Reply to  Bob Lyman
March 6, 2016 1:56 am

Alberto Zaragoza Comendador had a google blog where he analysed the categorization of fossil fuel subsidies in Spain according to the IMF and most of the “subsidies” turned out to be tax breaks. His astute conclusion was that the easiest way to eliminate the subsidies was the remove the taxes!
For some reason, Google killed his blog. This was a real pity as it had some really interesting (and entertaining) posts on Tesla Motors.

Reply to  Analitik
March 6, 2016 4:17 am

Thanks for the mention. I killed the blog as I didn’t really have time to keep it updated, correct mistakes, etc. Most of the serious analysis I did on Tesla is still available on Seeking Alpha (check out the articles on Supercharger accounting in particular). I kept blog content on my hard drive and may still get around to publishing or cleaning it up in the future… but there’s only so much time. If I ever get back to blogging I’ll try to write less and verify more!
The article you’re referring to is this:
The IMF’s report is a complete joke, though that was known before I wrote about it. My main contribution was debunking another report by the OECD that claimed Western countries were also subsidizing these fuels. It turned out that most of these ‘subsidies’ were tax breaks, yes, but not on the sales tax or the corporate income tax or anything like that, but on the HYDROCARBON tax!
In other words, maybe farming diesel had a sales tax of 21% plus 10c a liter in hydrocarbon tax, while automotive diesel had 21% + 30c a liter. The OECD would take the 20c-a-liter difference in the tax rates between these fuels and call it a subsidy. Obviously, according to OECD the way to eliminate subsidies, encourage efficiency, yadda yadda is to eliminate the hydrocarbon tax altogether.
Face, meet palm.

JJM Gommers
Reply to  Bob Lyman
March 6, 2016 2:50 am

About the externality of the costs for car accidents/road damage/congestion are considered as a subsidy and
should be contributed ot the supplier of the fossil fuel according to the IMF. However these costs are always there despite the type of the energy source and are specific for the vehicle.

Reply to  JJM Gommers
March 6, 2016 3:04 am

Because of the exponential increase better infrastructure, in sanitation, in cheap energy, better healthcare… people live longer.
The worst than we thought longer life causes exponential costs.
Is that an oil subsidy?

Reply to  JJM Gommers
March 6, 2016 11:43 am

And the amount of Gin&Tonic.

Dave in Canmore
Reply to  Bob Lyman
March 6, 2016 8:22 am

Why is it that any time I listen to the head of some powerful governmental organization, I feel like I’m reading a grade 6 book report! The level of intellect on display at the highest levels of power is truly terrifying.

Reply to  Bob Lyman
March 6, 2016 9:40 am

The biggest tragedy with green energy is that money and energy are being spent with nothing to show for it.
Take 2 examples: 1) Windmills, even after they start turning, cannot show a corresponding reduction in fossil fuel consumed by the grid. 2) Burning corn to produce ethanol converts one litre of diesel (or gas equivalent) into slightly LESS than one litre of ethanol (A few % of an acre of corn is also lost).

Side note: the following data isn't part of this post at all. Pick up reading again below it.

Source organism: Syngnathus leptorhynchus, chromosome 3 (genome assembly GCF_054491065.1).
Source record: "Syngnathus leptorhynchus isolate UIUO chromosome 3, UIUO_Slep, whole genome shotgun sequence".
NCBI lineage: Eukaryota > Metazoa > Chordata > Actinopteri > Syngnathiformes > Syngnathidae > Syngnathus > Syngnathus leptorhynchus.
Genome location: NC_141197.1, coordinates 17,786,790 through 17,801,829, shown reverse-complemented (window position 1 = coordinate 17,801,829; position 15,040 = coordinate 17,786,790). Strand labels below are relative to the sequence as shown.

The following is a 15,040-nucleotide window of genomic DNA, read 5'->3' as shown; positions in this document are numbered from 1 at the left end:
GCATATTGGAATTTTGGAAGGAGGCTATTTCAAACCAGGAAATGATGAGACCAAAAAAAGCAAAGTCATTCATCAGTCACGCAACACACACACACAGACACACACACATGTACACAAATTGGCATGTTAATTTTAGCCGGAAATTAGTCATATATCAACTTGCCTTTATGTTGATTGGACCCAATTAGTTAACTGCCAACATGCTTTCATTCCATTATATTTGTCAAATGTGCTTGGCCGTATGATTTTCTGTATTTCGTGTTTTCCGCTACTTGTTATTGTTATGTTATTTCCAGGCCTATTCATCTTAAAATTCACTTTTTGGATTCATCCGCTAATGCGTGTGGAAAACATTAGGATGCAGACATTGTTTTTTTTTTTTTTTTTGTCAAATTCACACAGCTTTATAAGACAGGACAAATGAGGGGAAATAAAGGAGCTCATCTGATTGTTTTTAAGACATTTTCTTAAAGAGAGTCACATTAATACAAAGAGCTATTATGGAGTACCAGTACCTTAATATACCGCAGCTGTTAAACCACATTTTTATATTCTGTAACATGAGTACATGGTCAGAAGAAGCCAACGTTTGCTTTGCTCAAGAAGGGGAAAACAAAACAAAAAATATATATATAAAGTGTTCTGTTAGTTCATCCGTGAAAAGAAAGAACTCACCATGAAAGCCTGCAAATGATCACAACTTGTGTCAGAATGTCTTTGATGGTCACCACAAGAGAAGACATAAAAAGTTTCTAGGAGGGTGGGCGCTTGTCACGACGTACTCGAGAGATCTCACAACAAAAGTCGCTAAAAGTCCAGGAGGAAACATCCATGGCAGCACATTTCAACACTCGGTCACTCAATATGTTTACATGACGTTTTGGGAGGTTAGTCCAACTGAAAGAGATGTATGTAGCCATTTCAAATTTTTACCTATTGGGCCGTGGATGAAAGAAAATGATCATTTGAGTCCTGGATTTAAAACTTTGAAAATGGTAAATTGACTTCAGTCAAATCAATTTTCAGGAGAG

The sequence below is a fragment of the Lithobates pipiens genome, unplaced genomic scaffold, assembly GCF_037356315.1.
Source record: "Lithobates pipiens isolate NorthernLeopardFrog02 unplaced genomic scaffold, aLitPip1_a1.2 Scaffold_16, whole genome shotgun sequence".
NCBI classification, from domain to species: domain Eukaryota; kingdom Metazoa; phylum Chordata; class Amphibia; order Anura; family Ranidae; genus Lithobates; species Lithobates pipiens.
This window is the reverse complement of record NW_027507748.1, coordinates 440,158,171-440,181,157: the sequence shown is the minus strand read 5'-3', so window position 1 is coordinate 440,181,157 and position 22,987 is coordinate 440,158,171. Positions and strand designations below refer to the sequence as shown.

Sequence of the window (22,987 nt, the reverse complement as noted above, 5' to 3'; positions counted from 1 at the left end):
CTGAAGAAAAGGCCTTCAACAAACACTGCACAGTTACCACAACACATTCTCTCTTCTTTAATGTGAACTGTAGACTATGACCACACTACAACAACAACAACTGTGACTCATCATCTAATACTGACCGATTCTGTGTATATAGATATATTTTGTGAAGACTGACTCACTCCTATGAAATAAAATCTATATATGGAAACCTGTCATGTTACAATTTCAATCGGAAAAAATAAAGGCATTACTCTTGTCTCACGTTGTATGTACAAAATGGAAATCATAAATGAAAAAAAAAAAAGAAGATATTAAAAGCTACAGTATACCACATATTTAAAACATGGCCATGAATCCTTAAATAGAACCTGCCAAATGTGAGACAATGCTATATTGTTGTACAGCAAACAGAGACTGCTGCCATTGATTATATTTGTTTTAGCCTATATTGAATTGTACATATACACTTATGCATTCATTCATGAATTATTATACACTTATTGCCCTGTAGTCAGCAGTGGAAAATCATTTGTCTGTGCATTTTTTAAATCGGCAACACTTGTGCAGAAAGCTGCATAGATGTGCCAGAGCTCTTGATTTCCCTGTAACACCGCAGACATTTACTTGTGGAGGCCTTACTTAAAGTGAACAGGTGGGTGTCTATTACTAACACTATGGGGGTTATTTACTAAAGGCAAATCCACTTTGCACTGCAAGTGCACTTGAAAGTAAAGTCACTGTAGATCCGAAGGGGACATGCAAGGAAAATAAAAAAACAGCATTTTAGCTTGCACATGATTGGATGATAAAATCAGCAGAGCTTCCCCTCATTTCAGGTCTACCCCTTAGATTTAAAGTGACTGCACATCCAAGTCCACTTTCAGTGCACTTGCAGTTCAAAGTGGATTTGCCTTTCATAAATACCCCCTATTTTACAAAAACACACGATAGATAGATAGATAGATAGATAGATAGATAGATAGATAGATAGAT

March 5, 2016 11:20 pm

Did you know that 1 cubic km can fit the entire human population. That is not even a drop on the bucket!

March 6, 2016 2:52 am

Could one be anyone more corrupt than Legarde? I doubt it.
The Green energy scam continues.
The IMF and World bank (which is a group of private banks) with the IMF people like Legarde immune from prosecution, it’s nothing but a mechanism for control.
The IMF recently destroyed Ukraine financially, pulled off a soft coup in Greece and further smashed the country and had the bits sold off.. World Bank loaned Ethiopia money and directed the government there to switch to more profitable crops besides food, which ended up killing many..
Two absolutely corrupt awful institutions.
Nothing out of their mouths should be believed.

March 6, 2016 4:09 am

Lagarde is one of the most reliably idiotic politicians on all things climate. Up there with Kerry and Figueres.
“Removing fossil fuel subsidies would go a long way to cutting consumption,”
Tell Yemen, which plunged into a civil war largely as a result of the IMF’s pressure to end subsidies. Or tell Qatar or any of the countries that actually subsidize these fuels.
“If subsidies were removed and carbon prices set properly now and taxed that would go a long way in addressing the climate change issues the world is facing.”
Europe has had cap and trade since 2005, and there are very few subsidies for fossil fuels (taxes are many times greater). So I suppose we’ve done our part and can forget about the issue.
Of course an actual price on carbon, i.e. a tax, has received support from many on the ‘skeptic’ side – but the IMF and other parasites would only accept such a tax if it did not put an end to the bajillion climate programs keeping them employed. They don’t see it as a solution, they see it as additional punishment.

March 6, 2016 4:43 am

The IMF has a long record that is very nasty.

Pat Paulsen
March 6, 2016 5:32 am

They have plans for our money that likely have nothing to do with climate and everything to do with taxing us to perdition, IMO.